There are still birds, but none are as efficient as the vultures once were. Overhead, hundreds of birds kettled in slow circles in the sky—mostly Eurasian griffons, bulky steppe eagles and Egyptian vultures the size of large gulls—all riding the warm whorl of desert thermals to the top of the gyre without a single flap of their wide wings and then peeling off like a slowly cascading waterfall. The white-backed and long-billed hardest hit by diclofenac were noticeably absent. In the past six years, only one had been seen. As far as scientists can determine, diclofenac hasn’t affected these scavengers, but their eating habits are noticeably different from the Gyps vultures, which clean up in a way that dogs and other scavengers simply cannot. They are hyper-efficient in their jobs. After skinners strip the hide, whether at a dumpsite or on the agricultural lands that cover much of India, vultures can pick the skeleton perfectly clean so the bone collectors can gather their product for industrial use. The other scavenging birds prefer eyeballs and internal organs, leaving behind much of the meat, and they like to clasp bits in their beaks and fly off, messily scattering the remains and increasing disease risk. Dogs, too, leave much behind, making the task of the bone collectors, already unpleasant work, that much more difficult.
Vultures, by consuming the dead, often in places where they lie, also help contain diseases such as tuberculosis, brucellosis and foot-and-mouth by inactivating these pathogens, some of which can remain transmittable for months after a host organism’s death. A combination of strong stomach acids and body temperatures over a hundred degrees Fahrenheit mean vultures can even ingest an anthrax-infected carcass and suffer no ill effects. For the vultures to be unaffected by some of the most virulent diseases of our time, yet killed by a drug as innocuous as aspirin, is no small irony. The fear is that with vultures gone, and the human handling of dead livestock increasing, these diseases could spread among both animal and human populations.
But the most dangerous shift in the ecological landscape is that dogs have a proclivity for perceiving livestock, wild animals and small children as prey. The vultures, as necrophages, have no interest in the living, but dogs are hunters. They will scavenge, but their instincts are predatory, especially when the spirit of a pack possesses them. At Jorbeer, I watched them watch the wild gazelles that moved across the sand, saw their bodies lower into a crouch as they moved in pairs to circle around the ungulates, witnessed them as their pace quickened and the prey skittered away. A local veterinary clinic was treating several livestock animals every day for dog bites, and Rameshewar had already lost two of his goats. Then there were the two Bikaner girls, poor and unnamed, as locals told me the story of their attack.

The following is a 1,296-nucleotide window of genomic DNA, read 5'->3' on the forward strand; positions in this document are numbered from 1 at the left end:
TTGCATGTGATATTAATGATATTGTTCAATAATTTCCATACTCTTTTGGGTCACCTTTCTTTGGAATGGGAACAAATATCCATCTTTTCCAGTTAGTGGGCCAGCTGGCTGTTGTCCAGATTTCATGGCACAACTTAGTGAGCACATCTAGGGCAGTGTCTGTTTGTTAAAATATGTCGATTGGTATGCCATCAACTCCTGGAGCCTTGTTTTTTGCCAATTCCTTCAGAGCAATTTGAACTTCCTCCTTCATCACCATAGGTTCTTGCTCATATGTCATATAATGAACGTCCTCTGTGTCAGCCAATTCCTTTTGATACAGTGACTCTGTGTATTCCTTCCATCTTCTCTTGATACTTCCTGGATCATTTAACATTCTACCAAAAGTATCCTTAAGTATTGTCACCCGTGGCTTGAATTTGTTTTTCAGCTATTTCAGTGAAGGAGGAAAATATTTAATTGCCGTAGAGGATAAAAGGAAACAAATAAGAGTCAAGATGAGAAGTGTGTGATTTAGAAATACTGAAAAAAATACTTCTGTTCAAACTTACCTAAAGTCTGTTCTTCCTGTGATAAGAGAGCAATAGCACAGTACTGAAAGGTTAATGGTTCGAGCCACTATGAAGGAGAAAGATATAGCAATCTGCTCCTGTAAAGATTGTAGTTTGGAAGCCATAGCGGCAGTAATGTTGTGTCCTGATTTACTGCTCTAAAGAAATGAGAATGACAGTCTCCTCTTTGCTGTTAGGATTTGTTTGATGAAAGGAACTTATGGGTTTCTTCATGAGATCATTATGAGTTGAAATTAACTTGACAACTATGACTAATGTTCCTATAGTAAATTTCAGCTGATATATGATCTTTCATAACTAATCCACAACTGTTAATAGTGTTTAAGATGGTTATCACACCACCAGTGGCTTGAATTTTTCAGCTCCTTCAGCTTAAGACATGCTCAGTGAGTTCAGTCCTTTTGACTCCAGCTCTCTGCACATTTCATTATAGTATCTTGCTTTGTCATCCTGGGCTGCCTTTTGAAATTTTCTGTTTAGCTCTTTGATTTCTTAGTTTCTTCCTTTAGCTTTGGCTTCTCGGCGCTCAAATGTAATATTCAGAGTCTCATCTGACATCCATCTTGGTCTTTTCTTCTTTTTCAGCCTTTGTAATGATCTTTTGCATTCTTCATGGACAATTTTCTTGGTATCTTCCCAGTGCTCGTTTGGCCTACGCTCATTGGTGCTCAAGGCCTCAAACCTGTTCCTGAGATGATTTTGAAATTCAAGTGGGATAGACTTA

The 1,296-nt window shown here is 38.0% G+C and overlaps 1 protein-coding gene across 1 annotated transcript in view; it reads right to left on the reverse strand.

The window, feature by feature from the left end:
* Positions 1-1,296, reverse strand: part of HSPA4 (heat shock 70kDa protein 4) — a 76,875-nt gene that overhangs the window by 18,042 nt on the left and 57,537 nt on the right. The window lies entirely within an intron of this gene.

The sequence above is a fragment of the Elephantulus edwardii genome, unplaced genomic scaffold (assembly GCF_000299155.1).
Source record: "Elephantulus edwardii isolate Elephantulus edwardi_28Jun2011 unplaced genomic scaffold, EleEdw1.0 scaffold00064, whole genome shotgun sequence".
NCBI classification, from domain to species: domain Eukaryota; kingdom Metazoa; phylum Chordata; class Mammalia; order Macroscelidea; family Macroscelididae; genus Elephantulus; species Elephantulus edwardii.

Two days later, I returned to the dump with Jitu Solanki, a local biologist. He comes to the dump often to watch birds, and is comfortable around the dogs, but he was protective of me as we stepped out of his car. He was identifying the different birds we were seeing when the dogs, suddenly roused, started barking, herding in anticipation of something we couldn’t detect. He paused, mid-sentence, suddenly alert.
“Do you worry about the dogs?” I asked. He looked at me and said, “Yes.” He estimated that there were a thousand dogs at the site. “Dogs are a big problem. They are really too much,” he said. “A few months ago, they came with tractors and…” He makes a quick whistling sound and a universal scissoring gesture with his fingers to indicate fixing. “…and put ID tags on them, so maybe in two years it will work. But they never kill dogs here.
“Hindu people, you know,” he continued, “there is a lot of god and all. We have a god we call Bhairava, a reincarnation of Shiva, and his vehicle is a dog, so people believe that if you kill the dog, Bhairava will be angry. I like this concept.”
He looked up at the sky and continued, “In Hinduism, for every god you name, there is a related bird or animal; it’s a nice way to conserve wildlife. Take the vulture that people relate with death and don’t like—even this bird is the Hindu god Jatayu, who tried to save Sita when she was kidnapped. So even the ugly vulture has a place among the gods.”
There are optimistic indications that an increasing number of farmers are opting to use the vulture-safe drug meloxicam instead of illegally using the human form of diclofenac on their livestock. According to a recent study by the Royal Society for the Protection of Birds, use of diclofenac on livestock has declined by 50 per cent since pre-ban times. It is a ray of hope for the vultures of South Asia. If that number can drop to zero, the South Asian landscape can once again be safe for vultures.
Then, the offspring of BNHS’s breeding centre and natural remnant populations will hopefully serve as an avian seed bank that can repopulate India with the creatures humans neglected to notice until they disappeared. Should that happen, we might again look them in the eye, recognise Lord Jatayu, and appreciate the crucial function they silently serve. It might be the key to keeping vultures from disappearing permanently from South Asian skies.
(A version of this piece was originally published in the Virginia Quarterly Review, Spring 2011)
Meera Subramanian is a US-based journalist who writes on culture and the environment